The University of Toronto's John H. Daniels Faculty of Architecture will hold an exhibition exploring the programming and design for a future public park in Toronto's Lower Junction Triangle. Showcasing the work of 15 students from the Master of Architecture and Master of Landscape Architecture programs—overseen by lecturer and landscape architect Victoria Taylor—the exhibit will be held on Sterling Road on Monday, February 27th. 

Poster image for ART SITE URBANISM EXHIBITION, by Sebastien Beauregard + RichardPoster image for ART SITE URBANISM EXHIBITION, by Sebastien Beauregard + Richard Freeman

The exhibit will look at design concepts (not proposed solutions) for parkland and public space in one of Toronto's fastest changing neighbourhoods, which is taking shape around Sterling Road's now-iconic Tower Automotive Building. Branded as the Lower Junction Triangle, the area—which is currently a hub of artist's studios and galleries—will provide a new home for the Museum of Contemporary Art_Toronto_Canada (MOCA), with the museum taking over the first five floors of the Tower Automotive Building.

The Tower Automotive Building in late January, image by UT Forum contributor vicThe Tower Automotive Building in late January, image by UT Forum contributor vic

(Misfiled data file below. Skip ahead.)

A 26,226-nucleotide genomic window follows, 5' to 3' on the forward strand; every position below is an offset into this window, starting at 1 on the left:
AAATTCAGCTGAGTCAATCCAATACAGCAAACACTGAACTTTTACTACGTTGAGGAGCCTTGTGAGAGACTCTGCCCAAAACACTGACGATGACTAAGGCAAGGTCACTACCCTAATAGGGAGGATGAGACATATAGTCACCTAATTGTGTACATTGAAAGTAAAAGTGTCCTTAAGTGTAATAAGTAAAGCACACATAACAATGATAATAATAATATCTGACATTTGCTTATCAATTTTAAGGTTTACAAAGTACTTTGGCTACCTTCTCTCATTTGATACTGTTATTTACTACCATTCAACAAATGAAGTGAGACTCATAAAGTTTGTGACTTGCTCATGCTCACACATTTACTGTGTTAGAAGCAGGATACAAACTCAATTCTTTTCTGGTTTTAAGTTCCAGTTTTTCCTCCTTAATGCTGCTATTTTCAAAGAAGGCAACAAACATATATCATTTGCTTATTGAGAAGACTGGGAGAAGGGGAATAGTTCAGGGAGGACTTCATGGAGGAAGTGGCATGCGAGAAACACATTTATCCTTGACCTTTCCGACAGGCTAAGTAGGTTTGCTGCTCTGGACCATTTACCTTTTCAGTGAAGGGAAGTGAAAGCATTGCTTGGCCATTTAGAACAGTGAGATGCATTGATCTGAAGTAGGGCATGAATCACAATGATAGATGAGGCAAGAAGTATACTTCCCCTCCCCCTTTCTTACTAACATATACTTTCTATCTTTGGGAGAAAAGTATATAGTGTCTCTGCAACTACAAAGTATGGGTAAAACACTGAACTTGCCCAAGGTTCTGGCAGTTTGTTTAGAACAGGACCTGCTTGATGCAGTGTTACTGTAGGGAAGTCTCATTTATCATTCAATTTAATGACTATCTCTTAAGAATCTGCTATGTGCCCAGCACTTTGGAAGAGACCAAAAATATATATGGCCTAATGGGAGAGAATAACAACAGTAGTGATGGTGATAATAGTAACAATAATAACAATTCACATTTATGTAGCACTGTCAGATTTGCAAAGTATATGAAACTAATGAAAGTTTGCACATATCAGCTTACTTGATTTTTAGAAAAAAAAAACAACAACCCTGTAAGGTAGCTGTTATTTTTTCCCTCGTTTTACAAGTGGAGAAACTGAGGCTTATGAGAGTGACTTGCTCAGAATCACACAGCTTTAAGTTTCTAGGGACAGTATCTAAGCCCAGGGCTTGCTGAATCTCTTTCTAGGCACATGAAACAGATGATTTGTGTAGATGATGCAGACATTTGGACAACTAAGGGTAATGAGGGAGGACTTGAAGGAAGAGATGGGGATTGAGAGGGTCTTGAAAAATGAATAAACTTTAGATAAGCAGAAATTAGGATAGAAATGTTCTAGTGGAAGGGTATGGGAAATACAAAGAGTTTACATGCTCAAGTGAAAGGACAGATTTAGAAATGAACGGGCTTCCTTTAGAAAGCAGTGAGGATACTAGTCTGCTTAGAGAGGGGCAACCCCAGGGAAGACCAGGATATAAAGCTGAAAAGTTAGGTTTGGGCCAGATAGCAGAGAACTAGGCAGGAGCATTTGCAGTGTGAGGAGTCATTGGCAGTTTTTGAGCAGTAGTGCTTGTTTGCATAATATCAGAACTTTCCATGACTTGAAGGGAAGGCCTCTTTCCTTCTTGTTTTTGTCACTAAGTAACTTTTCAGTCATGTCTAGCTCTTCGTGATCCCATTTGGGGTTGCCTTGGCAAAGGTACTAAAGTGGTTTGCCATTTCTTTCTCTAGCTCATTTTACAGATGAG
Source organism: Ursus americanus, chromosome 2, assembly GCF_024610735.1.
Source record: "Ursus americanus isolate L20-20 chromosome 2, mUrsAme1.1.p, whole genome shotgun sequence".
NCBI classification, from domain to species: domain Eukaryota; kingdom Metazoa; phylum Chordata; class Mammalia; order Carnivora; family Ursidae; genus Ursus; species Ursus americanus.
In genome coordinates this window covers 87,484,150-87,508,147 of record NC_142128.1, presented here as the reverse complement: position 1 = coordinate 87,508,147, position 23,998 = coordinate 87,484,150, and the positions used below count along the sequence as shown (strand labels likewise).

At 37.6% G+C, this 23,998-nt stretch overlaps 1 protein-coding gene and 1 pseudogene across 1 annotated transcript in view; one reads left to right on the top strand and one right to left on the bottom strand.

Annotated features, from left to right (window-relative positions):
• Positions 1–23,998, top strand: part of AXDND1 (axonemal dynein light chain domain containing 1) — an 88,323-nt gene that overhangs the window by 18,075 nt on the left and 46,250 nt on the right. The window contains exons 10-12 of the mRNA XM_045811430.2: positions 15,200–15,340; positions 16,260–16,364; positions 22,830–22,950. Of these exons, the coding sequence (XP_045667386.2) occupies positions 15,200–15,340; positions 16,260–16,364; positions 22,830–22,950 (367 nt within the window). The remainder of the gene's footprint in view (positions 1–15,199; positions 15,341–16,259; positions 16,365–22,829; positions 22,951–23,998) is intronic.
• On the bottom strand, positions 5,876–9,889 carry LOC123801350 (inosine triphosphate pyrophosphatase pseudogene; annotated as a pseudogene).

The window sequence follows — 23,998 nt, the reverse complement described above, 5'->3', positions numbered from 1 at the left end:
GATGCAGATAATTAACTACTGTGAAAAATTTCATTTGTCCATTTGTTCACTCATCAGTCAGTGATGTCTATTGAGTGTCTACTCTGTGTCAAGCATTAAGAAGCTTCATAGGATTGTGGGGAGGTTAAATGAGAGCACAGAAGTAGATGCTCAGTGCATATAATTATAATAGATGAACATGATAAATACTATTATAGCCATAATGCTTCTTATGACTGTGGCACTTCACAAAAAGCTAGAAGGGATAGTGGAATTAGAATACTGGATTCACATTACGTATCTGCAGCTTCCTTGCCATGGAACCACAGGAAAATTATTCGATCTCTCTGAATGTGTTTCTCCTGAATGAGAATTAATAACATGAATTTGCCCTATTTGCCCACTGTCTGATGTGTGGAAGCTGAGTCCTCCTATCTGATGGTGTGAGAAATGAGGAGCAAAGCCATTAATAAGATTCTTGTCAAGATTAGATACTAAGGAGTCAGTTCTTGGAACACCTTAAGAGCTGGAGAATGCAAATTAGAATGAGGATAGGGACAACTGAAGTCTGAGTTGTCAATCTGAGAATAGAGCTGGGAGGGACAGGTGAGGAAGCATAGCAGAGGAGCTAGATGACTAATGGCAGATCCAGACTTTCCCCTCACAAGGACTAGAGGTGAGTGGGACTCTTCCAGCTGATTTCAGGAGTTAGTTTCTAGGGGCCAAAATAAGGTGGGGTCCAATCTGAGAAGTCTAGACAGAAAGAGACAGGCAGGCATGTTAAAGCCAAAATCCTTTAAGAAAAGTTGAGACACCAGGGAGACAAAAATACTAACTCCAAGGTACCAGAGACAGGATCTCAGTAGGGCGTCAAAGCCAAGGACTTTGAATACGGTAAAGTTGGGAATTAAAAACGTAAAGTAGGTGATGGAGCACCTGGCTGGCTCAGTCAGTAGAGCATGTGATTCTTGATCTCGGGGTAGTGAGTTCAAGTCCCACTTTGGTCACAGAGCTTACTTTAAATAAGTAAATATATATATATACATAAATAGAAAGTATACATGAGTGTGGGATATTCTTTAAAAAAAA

Alongside a number of planned residential and mixed-use projects—led by developers Castlepoint Numa and Greybrook Realty Partners—over one acre (more than 4,000 m²) of the approximately 8-acres now under development will be devoted to parkland and public space, replacing formerly industrial brownfields sites.

A look at the future layout, with Tower Automotive labelled as 3C, image via CasA look at the future layout, with Tower Automotive labelled as 3C, image via Castlepoint Numa

The event will be taking place Monday, February 27th, from 6:00 PM to 8:00 PM, at the Lower Jct. Sales Centre at 213 Sterling Road. The event is free; more information about the event is available via the Faculty website,as well as the event's Facebook page. An overview of the Lower Junction Triangle can be found on a previous UrbanToronto article, as well as the dataBase files linked below.